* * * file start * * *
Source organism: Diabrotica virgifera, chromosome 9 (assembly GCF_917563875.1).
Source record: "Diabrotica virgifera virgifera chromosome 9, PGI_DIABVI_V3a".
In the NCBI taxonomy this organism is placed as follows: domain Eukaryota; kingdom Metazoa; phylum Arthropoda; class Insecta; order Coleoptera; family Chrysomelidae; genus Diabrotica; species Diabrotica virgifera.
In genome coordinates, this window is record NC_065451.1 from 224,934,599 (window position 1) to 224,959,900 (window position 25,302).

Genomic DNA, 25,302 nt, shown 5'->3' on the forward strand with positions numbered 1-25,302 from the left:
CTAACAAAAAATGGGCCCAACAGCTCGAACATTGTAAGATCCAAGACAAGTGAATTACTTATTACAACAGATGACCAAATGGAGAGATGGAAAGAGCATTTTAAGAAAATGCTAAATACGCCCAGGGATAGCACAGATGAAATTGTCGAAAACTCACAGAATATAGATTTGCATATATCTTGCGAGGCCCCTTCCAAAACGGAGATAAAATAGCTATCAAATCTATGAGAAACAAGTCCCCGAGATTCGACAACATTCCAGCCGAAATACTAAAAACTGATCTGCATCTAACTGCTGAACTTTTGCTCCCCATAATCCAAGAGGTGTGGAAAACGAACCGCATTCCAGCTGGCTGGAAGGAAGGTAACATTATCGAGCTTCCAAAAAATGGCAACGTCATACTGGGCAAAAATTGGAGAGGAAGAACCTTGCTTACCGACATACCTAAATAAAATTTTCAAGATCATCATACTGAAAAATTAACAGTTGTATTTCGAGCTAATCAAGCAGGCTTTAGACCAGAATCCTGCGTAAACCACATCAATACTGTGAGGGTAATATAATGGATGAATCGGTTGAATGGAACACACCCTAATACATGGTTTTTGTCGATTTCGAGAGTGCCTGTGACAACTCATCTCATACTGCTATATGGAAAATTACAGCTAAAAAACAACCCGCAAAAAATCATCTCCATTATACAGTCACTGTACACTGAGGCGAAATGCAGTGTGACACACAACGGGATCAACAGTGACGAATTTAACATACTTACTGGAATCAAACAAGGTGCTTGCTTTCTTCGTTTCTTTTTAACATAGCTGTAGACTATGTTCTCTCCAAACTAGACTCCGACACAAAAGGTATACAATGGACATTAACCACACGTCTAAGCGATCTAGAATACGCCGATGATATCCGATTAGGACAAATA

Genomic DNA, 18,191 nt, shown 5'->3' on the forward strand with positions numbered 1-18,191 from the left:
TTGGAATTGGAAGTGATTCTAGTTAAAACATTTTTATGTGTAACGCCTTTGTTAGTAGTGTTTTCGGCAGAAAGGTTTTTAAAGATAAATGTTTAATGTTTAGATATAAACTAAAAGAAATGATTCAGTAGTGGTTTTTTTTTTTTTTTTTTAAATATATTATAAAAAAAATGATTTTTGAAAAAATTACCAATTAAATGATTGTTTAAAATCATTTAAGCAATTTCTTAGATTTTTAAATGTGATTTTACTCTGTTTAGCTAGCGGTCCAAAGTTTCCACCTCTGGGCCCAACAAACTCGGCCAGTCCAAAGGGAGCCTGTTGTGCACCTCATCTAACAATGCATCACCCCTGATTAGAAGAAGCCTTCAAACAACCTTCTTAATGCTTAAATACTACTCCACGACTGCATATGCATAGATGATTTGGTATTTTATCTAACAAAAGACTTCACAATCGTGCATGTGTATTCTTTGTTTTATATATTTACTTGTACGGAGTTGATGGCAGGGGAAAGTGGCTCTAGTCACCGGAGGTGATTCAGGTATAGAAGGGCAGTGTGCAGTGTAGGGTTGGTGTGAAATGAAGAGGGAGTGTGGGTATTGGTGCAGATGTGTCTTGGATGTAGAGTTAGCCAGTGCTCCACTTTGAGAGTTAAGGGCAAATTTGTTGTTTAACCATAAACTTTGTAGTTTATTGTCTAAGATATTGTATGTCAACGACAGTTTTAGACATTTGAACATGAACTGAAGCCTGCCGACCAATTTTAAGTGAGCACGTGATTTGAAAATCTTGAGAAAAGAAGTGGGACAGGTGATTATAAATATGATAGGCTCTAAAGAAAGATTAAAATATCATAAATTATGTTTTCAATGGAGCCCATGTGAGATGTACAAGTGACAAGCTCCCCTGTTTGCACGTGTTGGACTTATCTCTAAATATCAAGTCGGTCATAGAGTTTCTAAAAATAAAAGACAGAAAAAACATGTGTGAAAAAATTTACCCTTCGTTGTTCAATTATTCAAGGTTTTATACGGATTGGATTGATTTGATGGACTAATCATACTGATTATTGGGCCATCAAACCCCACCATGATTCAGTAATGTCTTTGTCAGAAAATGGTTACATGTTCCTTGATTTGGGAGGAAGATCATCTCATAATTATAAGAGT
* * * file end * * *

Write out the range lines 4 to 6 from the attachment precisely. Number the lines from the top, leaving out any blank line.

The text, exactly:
In genome coordinates, this window is record NC_065451.1 from 224,934,599 (window position 1) to 224,959,900 (window position 25,302).

Genomic DNA, 25,302 nt, shown 5'->3' on the forward strand with positions numbered 1-25,302 from the left:
CTAACAAAAAATGGGCCCAACAGCTCGAACATTGTAAGATCCAAGACAAGTGAATTACTTATTACAACAGATGACCAAATGGAGAGATGGAAAGAGCATTTTAAGAAAATGCTAAATACGCCCAGGGATAGCACAGATGAAATTGTCGAAAACTCACAGAATATAGATTTGCATATATCTTGCGAGGCCCCTTCCAAAACGGAGATAAAATAGCTATCAAATCTATGAGAAACAAGTCCCCGAGATTCGACAACATTCCAGCCGAAATACTAAAAACTGATCTGCATCTAACTGCTGAACTTTTGCTCCCCATAATCCAAGAGGTGTGGAAAACGAACCGCATTCCAGCTGGCTGGAAGGAAGGTAACATTATCGAGCTTCCAAAAAATGGCAACGTCATACTGGGCAAAAATTGGAGAGGAAGAACCTTGCTTACCGACATACCTAAATAAAATTTTCAAGATCATCATACTGAAAAATTAACAGTTGTATTTCGAGCTAATCAAGCAGGCTTTAGACCAGAATCCTGCGTAAACCACATCAATACTGTGAGGGTAATATAATGGATGAATCGGTTGAATGGAACACACCCTAATACATGGTTTTTGTCGATTTCGAGAGTGCCTGTGACAACTCATCTCATACTGCTATATGGAAAATTACAGCTAAAAAACAACCCGCAAAAAATCATCTCCATTATACAGTCACTGTACACTGAGGCGAAATGCAGTGTGACACACAACGGGATCAACAGTGACGAATTTAACATACTTACTGGAATCAAACAAGGTGCTTGCTTTCTTCGTTTCTTTTTAACATAGCTGTAGACTATGTTCTCTCCAAACTAGACTCCGACACAAAAGGTATACAATGGACATTAACCACACGTCTAAGCGATCTAGAATACGCCGATGATATCCGATTAGGACAAATA